This blog wishes it be known that the opinions presented herein are the sole responsibility of the author, and do not represent the feelings, opinions, ideas, or conclusions of any affiliated organization or group. Additionally, the author has chosen to keep the blog confidential during the Olympic Games 2008, as the reaction of the PRC towards foreign opinion remains ungauged. Thanks for reading.
Tuesday, August 12, 2008
August -- The Futures Present Opinion: "U-Home" brought to by Haier
Chaoyang Park is located just inside of Beijing's 4th ring road, in the quickly developing East Side of the city. It 60 plus hectare area is currently one of the cities largest green spaces, including a small amusement park, massive lake system, and miles of walking paths. Sony Entertainment has built a Science exploration center here, and other commercial interests are allowed to build within the park and keep its high priced real estate green. It is also host to the Beach Volleyball portion of the Olympic Games.
Upon entering the gates to the Park, i was immediately met with Coca Cola companies marketing campaign-- Cheerleaders dancing below a mammoth screen, music blaring at alarming levels, and more Red and White everythings than could be listed here. More commentary on companies saturating the Olympic surroundings, and their prolific use of the Olympic logo in entries to come.
Tucked just behind the soda installation were two bubble dome structures, rising from the sidewalk like bubbles through a straw into a glass of Mother's Milk. The hot pink signs emblazoned along the pathway denoted this territory of Haier, a China based manufacturer of home-appliances and technologies. I was abruptly invited to investigate the "U-home" installation, a glimpse into the "future" of households.
And there it was... the seemingly ever-prevalent view of automated everything, hearkening back to the Immersive Images like GE's "Home of the Future", Disney's "Tomorrowland"(1984) or (2008).
Technologies on display:
1) The Refrigerator-- with Internet access, a camera for recording messages to the family, and RFID enabled stock management. We are told it can even be set to pre-order food for delivery via online retailers and delivery agents.
2)The Air Conditioner -- with television, and Internet access. Can be turned on via text message!
3)The Home Computer -- But this time without any of those nuisances, like wires.
4) The Touch Screen Panel -- Translucent glass embedded with touch screen sensors. Browse the Internet, order and watch movies, organize your life... by touch.
5) The Video Conference -- A center hub houses five cameras. Display camera switches depending on the person speaking. You can talk to your bosses anywhere in the world!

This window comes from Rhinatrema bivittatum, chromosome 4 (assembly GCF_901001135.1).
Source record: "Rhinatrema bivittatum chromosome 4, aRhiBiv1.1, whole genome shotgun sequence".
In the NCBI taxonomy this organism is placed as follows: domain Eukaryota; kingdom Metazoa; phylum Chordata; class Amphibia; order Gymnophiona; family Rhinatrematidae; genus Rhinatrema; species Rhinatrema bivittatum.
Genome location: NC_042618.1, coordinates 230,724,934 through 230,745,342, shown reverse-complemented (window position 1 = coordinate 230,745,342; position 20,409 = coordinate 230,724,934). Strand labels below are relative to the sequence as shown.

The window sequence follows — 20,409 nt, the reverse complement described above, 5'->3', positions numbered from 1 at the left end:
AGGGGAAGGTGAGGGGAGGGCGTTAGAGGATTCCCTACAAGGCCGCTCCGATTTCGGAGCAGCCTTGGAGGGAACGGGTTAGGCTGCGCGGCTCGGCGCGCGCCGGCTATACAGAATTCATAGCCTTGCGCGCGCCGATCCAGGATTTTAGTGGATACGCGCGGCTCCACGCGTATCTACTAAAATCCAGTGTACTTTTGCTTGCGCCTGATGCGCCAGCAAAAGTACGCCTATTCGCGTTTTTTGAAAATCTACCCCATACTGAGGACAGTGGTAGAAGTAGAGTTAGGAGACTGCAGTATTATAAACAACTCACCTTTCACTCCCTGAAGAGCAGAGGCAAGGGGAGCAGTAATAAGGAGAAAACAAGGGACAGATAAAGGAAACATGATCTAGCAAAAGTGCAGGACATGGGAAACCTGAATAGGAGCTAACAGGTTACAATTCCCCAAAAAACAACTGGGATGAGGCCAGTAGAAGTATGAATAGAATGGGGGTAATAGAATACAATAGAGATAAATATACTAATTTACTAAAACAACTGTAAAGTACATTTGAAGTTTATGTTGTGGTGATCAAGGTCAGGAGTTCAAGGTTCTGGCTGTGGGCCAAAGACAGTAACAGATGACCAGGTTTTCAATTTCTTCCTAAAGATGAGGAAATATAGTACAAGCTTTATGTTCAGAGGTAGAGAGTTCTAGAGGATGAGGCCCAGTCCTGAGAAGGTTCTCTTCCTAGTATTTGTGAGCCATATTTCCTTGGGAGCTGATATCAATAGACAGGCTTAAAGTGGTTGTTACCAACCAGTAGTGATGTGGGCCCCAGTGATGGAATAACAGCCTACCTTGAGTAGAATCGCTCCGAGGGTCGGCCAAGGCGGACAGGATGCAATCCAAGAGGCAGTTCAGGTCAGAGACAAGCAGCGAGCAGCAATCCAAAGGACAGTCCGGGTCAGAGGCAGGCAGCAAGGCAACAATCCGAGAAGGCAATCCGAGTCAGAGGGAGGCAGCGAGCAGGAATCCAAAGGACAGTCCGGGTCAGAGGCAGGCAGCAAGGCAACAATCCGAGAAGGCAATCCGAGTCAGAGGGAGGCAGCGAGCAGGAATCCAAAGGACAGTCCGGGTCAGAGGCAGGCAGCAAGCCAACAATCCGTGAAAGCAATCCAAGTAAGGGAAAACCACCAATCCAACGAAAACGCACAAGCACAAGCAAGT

6) The Television -- now waterproof and ready for your tub/spa experience.
7) The Water Heater -- Send it a text message and it can have the warm water ready for you as you crawl along the ring road in your car.
8) The Clothes Washer -- Now detergent free.
The Home of the Future.... now!!!!!
But let's analyze this from a futures perspective.
We are presented with a vision of the future that is now nearly 80 years old. The original vision of the future was created during GE's most visionary time, when innovation and technology were just coming into the public eye on a mass marketing scale. These visions were also developed before environmental degradation, limited resource availability, and cultural extinction came under consideration.
A closer analysis of the actual technologies also turns up some interesting points. Many of the showcased technologies are now considered standard in most western homes, with saturation levels of 6 of the 8 listed technologies above 90 percent. The integration of the Internet and cellular communications technologies were not explicitly included in GE's original "futures" images, but it was implicit that ubiquitous communication would exist via some technology or another.
Perhaps the most important implication of Haier's "U-home" is that this Image of the Future, still is an amazing future to behold for a majority of China's population. This gives companies like Haier, and other companies in the Home Appliance industry a huge market to inspire, and entice. Additionally, the use of this "future" as a selling piece for possibilities here in China might imply that as other developing nations evolve they too may be presented with the same.
The factors that lie behind the manufacture, maintenance, and disposal of these technologies have begun to influence new opinions of their convenience and usefulness in societies that have been normalized to them. The long term impacts of the technologies is encouraging a re-thinking of them, while alternative innovations wait for consumer support and an equally powerful marketing campaign.
This begs the question: Is this the home U-want?